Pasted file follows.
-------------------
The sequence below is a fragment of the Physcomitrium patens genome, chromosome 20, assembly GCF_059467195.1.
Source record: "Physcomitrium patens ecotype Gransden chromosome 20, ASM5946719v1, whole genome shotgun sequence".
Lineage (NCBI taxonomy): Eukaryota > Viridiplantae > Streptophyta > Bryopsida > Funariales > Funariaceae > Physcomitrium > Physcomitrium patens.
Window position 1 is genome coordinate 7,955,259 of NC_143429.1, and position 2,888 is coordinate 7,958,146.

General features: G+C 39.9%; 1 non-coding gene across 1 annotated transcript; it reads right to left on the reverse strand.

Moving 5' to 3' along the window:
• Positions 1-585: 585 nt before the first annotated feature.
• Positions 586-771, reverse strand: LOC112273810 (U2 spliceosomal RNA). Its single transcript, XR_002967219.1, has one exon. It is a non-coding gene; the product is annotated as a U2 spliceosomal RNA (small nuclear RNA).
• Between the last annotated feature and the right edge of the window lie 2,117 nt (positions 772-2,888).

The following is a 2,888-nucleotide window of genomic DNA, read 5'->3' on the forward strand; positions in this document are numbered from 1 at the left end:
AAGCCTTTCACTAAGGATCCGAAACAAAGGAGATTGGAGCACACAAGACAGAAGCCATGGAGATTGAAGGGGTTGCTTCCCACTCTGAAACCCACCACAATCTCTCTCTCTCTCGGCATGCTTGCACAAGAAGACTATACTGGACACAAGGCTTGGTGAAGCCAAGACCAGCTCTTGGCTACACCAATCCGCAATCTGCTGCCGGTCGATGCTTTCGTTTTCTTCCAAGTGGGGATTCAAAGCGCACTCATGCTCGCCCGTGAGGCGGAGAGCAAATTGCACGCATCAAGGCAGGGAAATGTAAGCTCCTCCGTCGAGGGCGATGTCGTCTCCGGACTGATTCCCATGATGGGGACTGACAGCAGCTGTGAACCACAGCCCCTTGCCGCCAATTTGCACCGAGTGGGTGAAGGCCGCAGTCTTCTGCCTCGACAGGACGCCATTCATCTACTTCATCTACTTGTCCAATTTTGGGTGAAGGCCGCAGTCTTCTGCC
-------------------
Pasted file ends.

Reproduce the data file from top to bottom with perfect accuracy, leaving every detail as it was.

The sequence below is a fragment of the Physcomitrium patens genome, chromosome 20, assembly GCF_059467195.1.
Source record: "Physcomitrium patens ecotype Gransden chromosome 20, ASM5946719v1, whole genome shotgun sequence".
Lineage (NCBI taxonomy): Eukaryota > Viridiplantae > Streptophyta > Bryopsida > Funariales > Funariaceae > Physcomitrium > Physcomitrium patens.
Window position 1 is genome coordinate 7,955,259 of NC_143429.1, and position 2,888 is coordinate 7,958,146.

General features: G+C 39.9%; 1 non-coding gene across 1 annotated transcript; it reads right to left on the reverse strand.

Moving 5' to 3' along the window:
• Positions 1-585: 585 nt before the first annotated feature.
• Positions 586-771, reverse strand: LOC112273810 (U2 spliceosomal RNA). Its single transcript, XR_002967219.1, has one exon. It is a non-coding gene; the product is annotated as a U2 spliceosomal RNA (small nuclear RNA).
• Between the last annotated feature and the right edge of the window lie 2,117 nt (positions 772-2,888).

The following is a 2,888-nucleotide window of genomic DNA, read 5'->3' on the forward strand; positions in this document are numbered from 1 at the left end:
AAGCCTTTCACTAAGGATCCGAAACAAAGGAGATTGGAGCACACAAGACAGAAGCCATGGAGATTGAAGGGGTTGCTTCCCACTCTGAAACCCACCACAATCTCTCTCTCTCTCGGCATGCTTGCACAAGAAGACTATACTGGACACAAGGCTTGGTGAAGCCAAGACCAGCTCTTGGCTACACCAATCCGCAATCTGCTGCCGGTCGATGCTTTCGTTTTCTTCCAAGTGGGGATTCAAAGCGCACTCATGCTCGCCCGTGAGGCGGAGAGCAAATTGCACGCATCAAGGCAGGGAAATGTAAGCTCCTCCGTCGAGGGCGATGTCGTCTCCGGACTGATTCCCATGATGGGGACTGACAGCAGCTGTGAACCACAGCCCCTTGCCGCCAATTTGCACCGAGTGGGTGAAGGCCGCAGTCTTCTGCCTCGACAGGACGCCATTCATCTACTTCATCTACTTGTCCAATTTTGGGTGAAGGCCGCAGTCTTCTGCC